Friday, April 17, 2015

From IVC to Ivy League


Good news this morning from the Department of Memorable Students:

Some will remember Sara Ivette Merced. She graduated with distinction from IVC a couple years ago. She transferred (with a full scholarship) to USC to pursue her bachelor's in Psychology with a minor in forensics and criminality.  She graduates this Spring.

Sara was one of our older students, a single mother who returned to school in her early 40s after raising her two children. She was a distinctive presence in Rebel Girl's Writing 1 class for many reasons. Sara's strong sense of social justice was rooted in her pride as a Puerto Rican-American. Her deep joy in scholarship and her intellectual curiosity were inspiring in the classroom and on the page. 

This morning Sara accepted an offer from Columbia (with a most generous scholarship) to study in a Master's program in clinical psychology with a specialty in psychopathology. Her career goal is to work at-risk urban youth.

Columbia! Scholarship! A master's degree!

Footnote: Sara's two daughters, Lauren Winder and Elise Merced, attended IVC as well. Lauren came to IVC before Sara and transferred to and graduated from Berkeley. She now works as an editor.

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Here's a link to Rebel Girl's write up of Sara's daughter Lauren, during the days of Occupy at Berkeley:
Occupy Cal: a former IVC Student Reports from Sproul

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7 comments:

Anonymous said...

Wonderful. She should be asked to speak at next year's Foundation Awards Dinner or at commencement.

Anonymous said...

a major in criminality? Hmmmmm....shouldn't it be criminal justice?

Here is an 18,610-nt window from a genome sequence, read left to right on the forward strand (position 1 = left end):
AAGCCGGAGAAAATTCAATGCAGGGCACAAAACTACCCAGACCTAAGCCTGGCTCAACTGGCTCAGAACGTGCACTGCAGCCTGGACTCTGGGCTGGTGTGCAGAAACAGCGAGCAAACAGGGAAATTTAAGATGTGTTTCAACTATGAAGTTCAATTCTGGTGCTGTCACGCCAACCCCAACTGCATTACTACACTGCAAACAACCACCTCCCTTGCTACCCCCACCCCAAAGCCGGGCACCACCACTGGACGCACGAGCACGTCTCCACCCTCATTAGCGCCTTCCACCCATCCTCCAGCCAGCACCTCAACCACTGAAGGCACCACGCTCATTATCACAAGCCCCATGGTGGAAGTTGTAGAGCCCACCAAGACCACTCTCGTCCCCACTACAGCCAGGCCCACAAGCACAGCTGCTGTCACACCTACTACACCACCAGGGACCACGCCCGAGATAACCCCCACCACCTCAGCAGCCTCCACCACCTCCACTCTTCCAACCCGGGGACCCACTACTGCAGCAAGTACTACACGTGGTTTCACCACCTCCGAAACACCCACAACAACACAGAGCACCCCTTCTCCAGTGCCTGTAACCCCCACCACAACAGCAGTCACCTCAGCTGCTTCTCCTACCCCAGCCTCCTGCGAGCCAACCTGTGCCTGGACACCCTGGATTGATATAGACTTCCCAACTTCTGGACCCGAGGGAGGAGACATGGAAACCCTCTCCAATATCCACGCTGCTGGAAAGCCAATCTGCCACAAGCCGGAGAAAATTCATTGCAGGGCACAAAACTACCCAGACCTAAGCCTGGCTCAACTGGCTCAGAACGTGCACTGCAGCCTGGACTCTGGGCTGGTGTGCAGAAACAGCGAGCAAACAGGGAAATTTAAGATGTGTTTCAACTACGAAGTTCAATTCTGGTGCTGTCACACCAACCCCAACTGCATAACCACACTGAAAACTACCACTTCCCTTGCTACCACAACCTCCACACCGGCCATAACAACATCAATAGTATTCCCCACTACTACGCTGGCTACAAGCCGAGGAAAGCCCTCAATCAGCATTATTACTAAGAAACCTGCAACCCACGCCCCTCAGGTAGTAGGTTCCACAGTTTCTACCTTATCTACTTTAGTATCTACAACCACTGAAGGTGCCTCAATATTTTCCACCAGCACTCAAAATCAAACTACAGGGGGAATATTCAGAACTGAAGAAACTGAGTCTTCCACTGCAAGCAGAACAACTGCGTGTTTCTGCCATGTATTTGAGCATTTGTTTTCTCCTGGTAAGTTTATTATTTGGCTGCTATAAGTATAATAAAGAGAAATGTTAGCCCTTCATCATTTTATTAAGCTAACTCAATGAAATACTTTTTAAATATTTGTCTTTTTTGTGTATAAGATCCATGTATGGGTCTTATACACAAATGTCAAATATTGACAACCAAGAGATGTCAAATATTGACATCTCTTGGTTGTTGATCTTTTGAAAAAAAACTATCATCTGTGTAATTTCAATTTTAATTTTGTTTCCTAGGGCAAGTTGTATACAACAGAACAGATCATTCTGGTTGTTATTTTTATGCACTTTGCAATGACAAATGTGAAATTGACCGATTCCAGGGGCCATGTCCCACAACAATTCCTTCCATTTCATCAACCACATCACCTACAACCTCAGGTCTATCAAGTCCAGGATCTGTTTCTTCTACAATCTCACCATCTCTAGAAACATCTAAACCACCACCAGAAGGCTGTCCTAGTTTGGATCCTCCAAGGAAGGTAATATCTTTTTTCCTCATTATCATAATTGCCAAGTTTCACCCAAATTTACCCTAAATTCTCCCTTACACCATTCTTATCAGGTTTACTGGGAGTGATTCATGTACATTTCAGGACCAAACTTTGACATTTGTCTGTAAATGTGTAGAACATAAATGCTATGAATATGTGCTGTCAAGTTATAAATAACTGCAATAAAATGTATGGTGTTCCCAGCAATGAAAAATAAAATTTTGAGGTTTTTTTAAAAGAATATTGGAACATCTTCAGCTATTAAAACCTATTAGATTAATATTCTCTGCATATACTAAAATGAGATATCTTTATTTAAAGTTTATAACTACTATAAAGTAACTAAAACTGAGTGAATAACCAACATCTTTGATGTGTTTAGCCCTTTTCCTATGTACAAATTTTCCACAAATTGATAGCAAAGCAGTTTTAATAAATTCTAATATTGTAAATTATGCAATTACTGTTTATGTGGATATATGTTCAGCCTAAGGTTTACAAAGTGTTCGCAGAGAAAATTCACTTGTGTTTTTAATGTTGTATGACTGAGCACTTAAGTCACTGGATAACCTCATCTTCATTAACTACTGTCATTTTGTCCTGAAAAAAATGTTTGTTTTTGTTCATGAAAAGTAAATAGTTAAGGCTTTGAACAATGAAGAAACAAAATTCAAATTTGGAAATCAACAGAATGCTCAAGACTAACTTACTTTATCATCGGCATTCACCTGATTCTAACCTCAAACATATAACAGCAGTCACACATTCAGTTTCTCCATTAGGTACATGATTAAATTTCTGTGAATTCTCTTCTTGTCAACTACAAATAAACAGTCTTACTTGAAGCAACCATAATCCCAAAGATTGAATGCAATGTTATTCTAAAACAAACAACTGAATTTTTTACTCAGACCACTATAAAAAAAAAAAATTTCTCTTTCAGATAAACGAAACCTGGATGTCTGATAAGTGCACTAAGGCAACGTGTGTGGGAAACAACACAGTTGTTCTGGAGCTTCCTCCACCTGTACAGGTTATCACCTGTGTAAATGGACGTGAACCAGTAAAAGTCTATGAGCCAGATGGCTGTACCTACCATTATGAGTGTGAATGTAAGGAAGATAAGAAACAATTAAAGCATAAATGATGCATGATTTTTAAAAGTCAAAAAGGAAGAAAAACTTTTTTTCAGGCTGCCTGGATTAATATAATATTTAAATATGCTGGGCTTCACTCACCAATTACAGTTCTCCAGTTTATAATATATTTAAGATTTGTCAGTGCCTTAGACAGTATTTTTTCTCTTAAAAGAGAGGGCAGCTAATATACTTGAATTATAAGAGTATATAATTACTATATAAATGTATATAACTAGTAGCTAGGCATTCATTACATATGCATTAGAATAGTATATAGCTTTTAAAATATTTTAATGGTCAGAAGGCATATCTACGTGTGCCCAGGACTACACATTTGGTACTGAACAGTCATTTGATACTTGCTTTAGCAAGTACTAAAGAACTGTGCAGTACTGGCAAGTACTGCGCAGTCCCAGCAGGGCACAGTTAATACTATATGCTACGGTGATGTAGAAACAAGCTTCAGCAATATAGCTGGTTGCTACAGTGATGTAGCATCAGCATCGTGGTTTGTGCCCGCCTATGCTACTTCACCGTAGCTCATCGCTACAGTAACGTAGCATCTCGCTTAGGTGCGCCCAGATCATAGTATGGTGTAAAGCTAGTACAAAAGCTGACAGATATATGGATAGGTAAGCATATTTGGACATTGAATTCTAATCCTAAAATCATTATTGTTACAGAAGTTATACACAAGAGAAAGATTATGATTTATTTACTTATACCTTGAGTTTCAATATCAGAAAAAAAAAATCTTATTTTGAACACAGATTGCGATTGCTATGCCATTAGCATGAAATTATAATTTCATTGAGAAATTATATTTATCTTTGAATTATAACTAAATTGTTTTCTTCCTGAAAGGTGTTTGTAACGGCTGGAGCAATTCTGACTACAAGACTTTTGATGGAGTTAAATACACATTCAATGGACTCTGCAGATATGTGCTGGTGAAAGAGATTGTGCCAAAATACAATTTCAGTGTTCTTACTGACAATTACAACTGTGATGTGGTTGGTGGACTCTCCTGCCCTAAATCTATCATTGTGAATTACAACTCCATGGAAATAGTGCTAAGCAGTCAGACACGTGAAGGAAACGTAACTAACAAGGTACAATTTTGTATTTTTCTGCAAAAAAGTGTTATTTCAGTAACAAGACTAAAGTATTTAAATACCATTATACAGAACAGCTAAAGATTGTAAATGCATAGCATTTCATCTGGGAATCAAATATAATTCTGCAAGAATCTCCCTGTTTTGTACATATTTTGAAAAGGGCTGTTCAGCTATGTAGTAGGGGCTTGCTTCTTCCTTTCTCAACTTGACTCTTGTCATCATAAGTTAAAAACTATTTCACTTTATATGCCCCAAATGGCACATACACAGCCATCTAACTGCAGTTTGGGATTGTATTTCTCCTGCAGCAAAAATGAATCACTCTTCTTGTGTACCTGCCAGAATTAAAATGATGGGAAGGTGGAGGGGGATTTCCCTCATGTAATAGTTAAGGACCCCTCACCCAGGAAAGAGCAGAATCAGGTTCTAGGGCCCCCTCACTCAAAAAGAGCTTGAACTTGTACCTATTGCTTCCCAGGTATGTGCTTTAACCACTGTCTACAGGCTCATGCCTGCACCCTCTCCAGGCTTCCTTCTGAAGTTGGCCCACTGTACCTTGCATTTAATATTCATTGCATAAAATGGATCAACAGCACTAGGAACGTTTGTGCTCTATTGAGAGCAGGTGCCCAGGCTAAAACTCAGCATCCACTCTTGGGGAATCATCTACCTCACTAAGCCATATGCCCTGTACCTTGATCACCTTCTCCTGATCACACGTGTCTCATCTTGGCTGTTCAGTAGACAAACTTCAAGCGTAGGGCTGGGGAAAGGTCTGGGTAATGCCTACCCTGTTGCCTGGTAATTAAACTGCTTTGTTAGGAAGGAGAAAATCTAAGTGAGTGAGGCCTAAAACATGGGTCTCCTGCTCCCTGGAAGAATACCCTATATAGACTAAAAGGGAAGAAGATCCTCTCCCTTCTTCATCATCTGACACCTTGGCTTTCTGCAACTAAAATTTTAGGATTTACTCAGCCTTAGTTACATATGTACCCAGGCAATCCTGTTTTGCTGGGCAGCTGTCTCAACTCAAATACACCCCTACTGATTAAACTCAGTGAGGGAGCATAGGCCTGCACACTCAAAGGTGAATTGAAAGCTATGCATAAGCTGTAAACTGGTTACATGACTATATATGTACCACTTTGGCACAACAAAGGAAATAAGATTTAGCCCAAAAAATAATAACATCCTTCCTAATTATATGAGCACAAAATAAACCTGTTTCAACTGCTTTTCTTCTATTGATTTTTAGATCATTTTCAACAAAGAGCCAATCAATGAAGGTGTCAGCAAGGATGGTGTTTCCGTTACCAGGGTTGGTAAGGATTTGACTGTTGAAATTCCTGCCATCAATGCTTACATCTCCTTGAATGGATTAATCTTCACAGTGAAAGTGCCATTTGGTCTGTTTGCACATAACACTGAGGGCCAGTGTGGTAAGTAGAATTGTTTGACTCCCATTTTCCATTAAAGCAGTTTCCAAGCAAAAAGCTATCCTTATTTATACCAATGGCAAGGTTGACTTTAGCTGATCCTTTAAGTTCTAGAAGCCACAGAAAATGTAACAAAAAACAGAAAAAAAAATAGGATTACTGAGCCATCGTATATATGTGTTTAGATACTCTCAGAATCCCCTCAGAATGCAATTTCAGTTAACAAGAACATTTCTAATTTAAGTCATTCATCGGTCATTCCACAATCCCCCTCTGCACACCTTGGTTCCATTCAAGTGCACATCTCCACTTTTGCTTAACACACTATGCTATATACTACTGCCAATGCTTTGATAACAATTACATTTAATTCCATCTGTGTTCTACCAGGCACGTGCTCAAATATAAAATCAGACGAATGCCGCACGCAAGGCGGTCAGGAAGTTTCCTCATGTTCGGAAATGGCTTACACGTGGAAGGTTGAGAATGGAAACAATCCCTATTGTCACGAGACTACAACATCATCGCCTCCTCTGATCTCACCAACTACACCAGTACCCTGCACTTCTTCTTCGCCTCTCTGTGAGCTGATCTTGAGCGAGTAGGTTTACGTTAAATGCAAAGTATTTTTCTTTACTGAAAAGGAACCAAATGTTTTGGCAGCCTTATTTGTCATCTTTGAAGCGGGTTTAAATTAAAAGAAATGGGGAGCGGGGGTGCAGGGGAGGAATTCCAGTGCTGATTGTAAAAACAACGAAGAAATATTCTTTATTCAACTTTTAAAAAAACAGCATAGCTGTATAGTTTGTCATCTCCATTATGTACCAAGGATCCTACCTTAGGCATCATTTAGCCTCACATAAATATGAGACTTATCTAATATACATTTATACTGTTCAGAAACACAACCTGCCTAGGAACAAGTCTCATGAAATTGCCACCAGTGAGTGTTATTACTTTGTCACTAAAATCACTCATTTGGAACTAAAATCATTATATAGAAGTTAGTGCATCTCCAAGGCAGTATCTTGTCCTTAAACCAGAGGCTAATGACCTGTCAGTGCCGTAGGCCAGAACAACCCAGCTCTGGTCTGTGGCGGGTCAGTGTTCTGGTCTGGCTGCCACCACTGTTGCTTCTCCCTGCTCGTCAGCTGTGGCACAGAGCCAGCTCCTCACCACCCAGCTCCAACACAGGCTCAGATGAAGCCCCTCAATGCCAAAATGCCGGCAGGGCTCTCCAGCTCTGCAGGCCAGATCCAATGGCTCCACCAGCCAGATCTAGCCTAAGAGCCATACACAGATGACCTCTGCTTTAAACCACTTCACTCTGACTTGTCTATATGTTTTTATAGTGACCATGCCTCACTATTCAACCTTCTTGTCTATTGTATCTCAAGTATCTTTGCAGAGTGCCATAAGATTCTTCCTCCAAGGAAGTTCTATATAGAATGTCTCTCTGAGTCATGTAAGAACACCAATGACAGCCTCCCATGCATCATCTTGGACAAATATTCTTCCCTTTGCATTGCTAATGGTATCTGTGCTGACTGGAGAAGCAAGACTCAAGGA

Anonymous said...

According to USC:

The interdisciplinary minor in Forensics and Criminality was designed for students interested in the study of law, deviant behavior, or careers in the criminal justice system. In this program, students study psychological and/or ethical issues related to criminal behavior, consider criminality in the context of social class analysis, and learn about the American system of criminal justice. Twenty units are required, four at the lowerdivision and sixteen at the upper-division level.

Students should choose a curriculum for their minor based on their academic interests. Those students interested in white collar crime, for example, might choose POSC 130g, Law, Politics, and Public Policy at the lower division level; REL 375, Conflict and Change and the Ethics of Business; SOCI 350, Deviant Behavior; PHIL 430, Philosophy of Law; and PPD 342, Crime and Public Policy.

Those who are interested in the criminal justice system might choose LAW 200x, Law and Society; REL 341, Ethics in a Technological Society; SOCI 351, Sociology of Juvenile Delinquency and the Juvenile Justice System; POSC 340, Constitutional Law; and POSC 432, The Politics of Local Criminal Justice.

Those interested in individual and social determinants of deviancy might take PSYC 100, Introduction to Psychology; PSYC 360, Abnormal Psychology, or 463, Criminal Behavior, or 465, Introduction to Forensic Psychology; SOCI 360m, Social Inequality: Class, Status, and Power; LAW 402, Psychology and Law; and SOCI 353, Sociology of Crime and of the Criminal Justice System.

https://dornsife.usc.edu/forensics-and-criminality-minor/

Anonymous said...

Great story! It's nice she keeps in touch with you.

Anonymous said...

Forensics and criminality is NOT the same as criminal justice.

Anonymous said...

Wonderful story. I remember Sara.

Anonymous said...

Nice! A great idea for a commencement speaker!

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